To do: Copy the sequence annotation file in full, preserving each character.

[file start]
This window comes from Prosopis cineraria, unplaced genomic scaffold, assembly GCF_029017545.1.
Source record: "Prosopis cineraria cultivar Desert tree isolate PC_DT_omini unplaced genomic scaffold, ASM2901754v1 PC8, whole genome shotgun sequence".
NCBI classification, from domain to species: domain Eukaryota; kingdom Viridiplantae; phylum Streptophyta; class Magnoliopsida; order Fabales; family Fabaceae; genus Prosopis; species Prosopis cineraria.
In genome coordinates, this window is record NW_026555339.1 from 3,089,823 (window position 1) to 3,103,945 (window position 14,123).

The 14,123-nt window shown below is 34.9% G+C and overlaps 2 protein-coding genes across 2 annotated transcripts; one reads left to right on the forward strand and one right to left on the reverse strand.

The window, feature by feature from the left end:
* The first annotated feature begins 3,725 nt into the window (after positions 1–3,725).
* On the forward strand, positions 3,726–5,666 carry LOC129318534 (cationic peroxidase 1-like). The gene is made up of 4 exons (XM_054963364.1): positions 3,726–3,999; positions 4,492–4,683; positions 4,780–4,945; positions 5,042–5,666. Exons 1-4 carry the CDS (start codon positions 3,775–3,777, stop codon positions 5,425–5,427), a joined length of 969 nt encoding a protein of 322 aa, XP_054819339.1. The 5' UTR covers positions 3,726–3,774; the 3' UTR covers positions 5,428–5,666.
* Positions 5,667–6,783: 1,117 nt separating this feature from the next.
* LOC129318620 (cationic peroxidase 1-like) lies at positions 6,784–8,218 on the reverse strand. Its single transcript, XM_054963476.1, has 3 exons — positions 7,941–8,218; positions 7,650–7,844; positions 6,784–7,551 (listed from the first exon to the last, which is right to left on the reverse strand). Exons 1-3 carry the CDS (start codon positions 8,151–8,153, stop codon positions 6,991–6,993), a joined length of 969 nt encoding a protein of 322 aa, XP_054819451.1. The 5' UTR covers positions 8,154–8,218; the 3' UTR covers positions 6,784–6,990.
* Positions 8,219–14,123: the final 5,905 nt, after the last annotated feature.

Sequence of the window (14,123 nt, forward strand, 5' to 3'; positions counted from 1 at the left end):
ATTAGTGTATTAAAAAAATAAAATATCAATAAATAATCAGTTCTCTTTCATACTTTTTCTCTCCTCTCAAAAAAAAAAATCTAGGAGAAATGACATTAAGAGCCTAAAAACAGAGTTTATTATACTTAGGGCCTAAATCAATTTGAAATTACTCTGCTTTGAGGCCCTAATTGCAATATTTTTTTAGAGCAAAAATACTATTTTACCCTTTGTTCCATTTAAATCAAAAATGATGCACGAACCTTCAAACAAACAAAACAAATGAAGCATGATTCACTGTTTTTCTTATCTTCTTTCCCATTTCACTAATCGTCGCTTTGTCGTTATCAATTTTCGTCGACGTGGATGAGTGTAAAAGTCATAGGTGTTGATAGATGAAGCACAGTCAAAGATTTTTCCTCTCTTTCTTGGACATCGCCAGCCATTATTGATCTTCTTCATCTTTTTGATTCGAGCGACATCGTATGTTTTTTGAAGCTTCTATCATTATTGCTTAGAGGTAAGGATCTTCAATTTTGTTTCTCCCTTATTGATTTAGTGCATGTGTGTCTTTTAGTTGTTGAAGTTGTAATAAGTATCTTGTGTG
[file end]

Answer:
This window comes from Prosopis cineraria, unplaced genomic scaffold, assembly GCF_029017545.1.
Source record: "Prosopis cineraria cultivar Desert tree isolate PC_DT_omini unplaced genomic scaffold, ASM2901754v1 PC8, whole genome shotgun sequence".
NCBI classification, from domain to species: domain Eukaryota; kingdom Viridiplantae; phylum Streptophyta; class Magnoliopsida; order Fabales; family Fabaceae; genus Prosopis; species Prosopis cineraria.
In genome coordinates, this window is record NW_026555339.1 from 3,089,823 (window position 1) to 3,103,945 (window position 14,123).

The 14,123-nt window shown below is 34.9% G+C and overlaps 2 protein-coding genes across 2 annotated transcripts; one reads left to right on the forward strand and one right to left on the reverse strand.

The window, feature by feature from the left end:
* The first annotated feature begins 3,725 nt into the window (after positions 1–3,725).
* On the forward strand, positions 3,726–5,666 carry LOC129318534 (cationic peroxidase 1-like). The gene is made up of 4 exons (XM_054963364.1): positions 3,726–3,999; positions 4,492–4,683; positions 4,780–4,945; positions 5,042–5,666. Exons 1-4 carry the CDS (start codon positions 3,775–3,777, stop codon positions 5,425–5,427), a joined length of 969 nt encoding a protein of 322 aa, XP_054819339.1. The 5' UTR covers positions 3,726–3,774; the 3' UTR covers positions 5,428–5,666.
* Positions 5,667–6,783: 1,117 nt separating this feature from the next.
* LOC129318620 (cationic peroxidase 1-like) lies at positions 6,784–8,218 on the reverse strand. Its single transcript, XM_054963476.1, has 3 exons — positions 7,941–8,218; positions 7,650–7,844; positions 6,784–7,551 (listed from the first exon to the last, which is right to left on the reverse strand). Exons 1-3 carry the CDS (start codon positions 8,151–8,153, stop codon positions 6,991–6,993), a joined length of 969 nt encoding a protein of 322 aa, XP_054819451.1. The 5' UTR covers positions 8,154–8,218; the 3' UTR covers positions 6,784–6,990.
* Positions 8,219–14,123: the final 5,905 nt, after the last annotated feature.

Sequence of the window (14,123 nt, forward strand, 5' to 3'; positions counted from 1 at the left end):
ATTAGTGTATTAAAAAAATAAAATATCAATAAATAATCAGTTCTCTTTCATACTTTTTCTCTCCTCTCAAAAAAAAAAATCTAGGAGAAATGACATTAAGAGCCTAAAAACAGAGTTTATTATACTTAGGGCCTAAATCAATTTGAAATTACTCTGCTTTGAGGCCCTAATTGCAATATTTTTTTAGAGCAAAAATACTATTTTACCCTTTGTTCCATTTAAATCAAAAATGATGCACGAACCTTCAAACAAACAAAACAAATGAAGCATGATTCACTGTTTTTCTTATCTTCTTTCCCATTTCACTAATCGTCGCTTTGTCGTTATCAATTTTCGTCGACGTGGATGAGTGTAAAAGTCATAGGTGTTGATAGATGAAGCACAGTCAAAGATTTTTCCTCTCTTTCTTGGACATCGCCAGCCATTATTGATCTTCTTCATCTTTTTGATTCGAGCGACATCGTATGTTTTTTGAAGCTTCTATCATTATTGCTTAGAGGTAAGGATCTTCAATTTTGTTTCTCCCTTATTGATTTAGTGCATGTGTGTCTTTTAGTTGTTGAAGTTGTAATAAGTATCTTGTGTG